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Florida Universities Try To Stem Coronavirus Cases

John Thrasher
News Service of Florida
The Florida Channel
FSU president John Thrasher says he is concerned students defied university health guidelines by gathering without wearing masks or social distancing.

Florida university officials have started suspending fraternities and punishing students who flout coronavirus-safety measures, as schools grapple with cases of the virus at the beginning of the fall semester.

University of Miami President Julio Frenk said students have already been evicted from their dorm rooms and suspensions have been initiated for violations that could potentially put other people at risk of getting sick. 

“We will not hesitate to enforce disciplinary procedures when measures aimed at protecting university students, faculty and staff are flouted,” said Frenk, whose private university has had 96 coronavirus cases since classes resumed on Aug. 17. 

Florida State University President John Thrasher on Tuesday said he was “deeply concerned” that clusters of students were defying the university's health guidelines by holding house parties and participating in large gatherings without wearing face masks or social distancing. 

One “open house party” held on Sunday led to the arrests of seven students, Thrasher said, adding that “those students will be held accountable by law enforcement as well as face disciplinary actions by the university.”

Florida Gulf Coast University President Mike Martin announced Monday the school suspended two fraternities for throwing parties on Friday night.

Martin said the apparent violations of health guidelines could pose a “serious and direct threat” to the safety of the campus community and said they could prompt the university --- which has had seven cases since Thursday --- to shut down and shift classes entirely online.

“At this stage, we cannot determine whether closure will be needed for safety reasons,” Martin said. “Be assured, however, that there will be serious consequences for those who choose to exercise very poor, dangerous judgement.”

Students were sent home from university campuses in March as the coronavirus pandemic hit state and were forced to finish the spring semester in online classes. University administrators spent months drawing up plans to allow on-campus learning in the fall.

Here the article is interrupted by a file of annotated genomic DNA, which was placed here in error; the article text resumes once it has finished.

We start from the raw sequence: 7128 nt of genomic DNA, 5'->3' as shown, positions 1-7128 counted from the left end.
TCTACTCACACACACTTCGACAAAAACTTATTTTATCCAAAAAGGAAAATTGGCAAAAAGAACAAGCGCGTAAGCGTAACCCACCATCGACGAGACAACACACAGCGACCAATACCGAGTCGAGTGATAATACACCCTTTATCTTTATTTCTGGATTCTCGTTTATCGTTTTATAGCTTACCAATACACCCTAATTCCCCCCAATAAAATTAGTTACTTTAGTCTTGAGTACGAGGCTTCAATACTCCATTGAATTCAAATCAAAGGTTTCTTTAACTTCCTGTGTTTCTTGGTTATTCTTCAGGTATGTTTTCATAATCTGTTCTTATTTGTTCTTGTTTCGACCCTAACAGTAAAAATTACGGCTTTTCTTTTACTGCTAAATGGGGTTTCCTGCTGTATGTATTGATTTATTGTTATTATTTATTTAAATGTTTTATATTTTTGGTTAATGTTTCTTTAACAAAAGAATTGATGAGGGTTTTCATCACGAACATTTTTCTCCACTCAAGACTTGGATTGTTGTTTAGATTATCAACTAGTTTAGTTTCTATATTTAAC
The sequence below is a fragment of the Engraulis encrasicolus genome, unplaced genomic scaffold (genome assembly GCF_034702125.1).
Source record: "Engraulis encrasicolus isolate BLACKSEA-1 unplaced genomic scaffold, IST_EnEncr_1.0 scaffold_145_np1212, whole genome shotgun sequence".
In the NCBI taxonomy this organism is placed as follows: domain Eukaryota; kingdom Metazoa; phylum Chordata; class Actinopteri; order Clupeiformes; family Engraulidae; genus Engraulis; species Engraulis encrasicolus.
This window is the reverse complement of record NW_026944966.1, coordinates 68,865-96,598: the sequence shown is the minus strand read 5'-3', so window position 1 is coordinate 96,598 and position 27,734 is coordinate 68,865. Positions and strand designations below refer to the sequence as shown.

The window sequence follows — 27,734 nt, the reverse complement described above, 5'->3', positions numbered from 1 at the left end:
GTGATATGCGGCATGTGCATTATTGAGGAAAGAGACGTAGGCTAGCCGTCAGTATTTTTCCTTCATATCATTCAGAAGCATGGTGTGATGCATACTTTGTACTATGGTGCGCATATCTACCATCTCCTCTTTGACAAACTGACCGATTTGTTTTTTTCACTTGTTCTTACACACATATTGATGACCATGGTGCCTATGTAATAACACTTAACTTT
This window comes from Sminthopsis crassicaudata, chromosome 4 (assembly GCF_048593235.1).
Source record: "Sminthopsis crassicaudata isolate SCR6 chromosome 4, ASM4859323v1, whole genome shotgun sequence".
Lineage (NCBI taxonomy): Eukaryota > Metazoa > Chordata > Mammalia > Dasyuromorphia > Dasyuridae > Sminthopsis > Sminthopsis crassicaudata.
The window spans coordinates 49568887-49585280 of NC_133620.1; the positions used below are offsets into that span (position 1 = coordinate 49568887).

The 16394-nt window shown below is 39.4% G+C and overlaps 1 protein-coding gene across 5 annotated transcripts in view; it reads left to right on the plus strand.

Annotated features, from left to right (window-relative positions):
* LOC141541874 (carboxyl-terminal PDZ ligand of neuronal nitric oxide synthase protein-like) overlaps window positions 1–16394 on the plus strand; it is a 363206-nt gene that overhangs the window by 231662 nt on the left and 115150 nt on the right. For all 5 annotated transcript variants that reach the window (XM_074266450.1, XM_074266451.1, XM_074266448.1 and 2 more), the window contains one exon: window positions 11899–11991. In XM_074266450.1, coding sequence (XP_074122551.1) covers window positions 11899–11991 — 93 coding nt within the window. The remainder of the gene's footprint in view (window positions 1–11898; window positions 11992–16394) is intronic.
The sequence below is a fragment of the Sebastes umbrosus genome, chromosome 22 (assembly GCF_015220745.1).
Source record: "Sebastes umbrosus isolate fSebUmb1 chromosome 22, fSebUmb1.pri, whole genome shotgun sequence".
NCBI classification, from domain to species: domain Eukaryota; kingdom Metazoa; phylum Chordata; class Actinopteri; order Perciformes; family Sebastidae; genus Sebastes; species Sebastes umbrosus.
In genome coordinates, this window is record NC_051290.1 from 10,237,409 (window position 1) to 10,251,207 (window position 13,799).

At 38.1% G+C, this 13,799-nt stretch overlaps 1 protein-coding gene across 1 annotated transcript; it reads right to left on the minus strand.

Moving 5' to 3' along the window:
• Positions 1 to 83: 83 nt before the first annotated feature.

But as students throughout the state have returned to campuses and moved into dorms and apartments this month, hundreds of coronavirus cases have popped up. The situation has mimicked events in other parts of the country, where colleges experienced an uptick in infections days after students returned to campus. 

At the University of Central Florida in Orlando, 188 students and 13 employees have tested positive for the virus this month. 

UCF reported that 162 student cases surfaced during the move-in process over the past two weeks. The universities required students to get tested for COVID-19, the respiratory disease caused by the coronavirus, prior to settling into their dorm rooms.

At Stetson University, a private school in DeLand, 52 coronavirus cases had been confirmed as of Tuesday, according to data posted by the university on its website.

Florida State University officials reported Monday that 62 students and six employees had tested positive for the virus since Aug. 2. 

While individual universities are disclosing the number of coronavius cases, the state has not regularly released a breakdown of school-related COVID-19 data. 

Florida Department of Health officials on Monday published a report that said 90 students and 61 employees at universities, colleges and trade schools had tested positive for the virus, along with four “unknown cases,” over the course of two weeks. 

But hours after the report was published, Department of Health spokesman Alberto Moscoso said it had been released by mistake and noted the data on the report remained under review. 

The report has since been taken down from the department’s website. Moscoso assured on Monday that school-related data - once verified - will be released to the public in the coming days and weeks. 

But some Democratic lawmakers were skeptical of the department’s response.

“How do you publish data ‘inadvertently’ this late into a pandemic. You think our state would understand the importance of data and data transparency,” state Rep. Anna Eskamani, D-Orlando, posted on Twitter on Tuesday.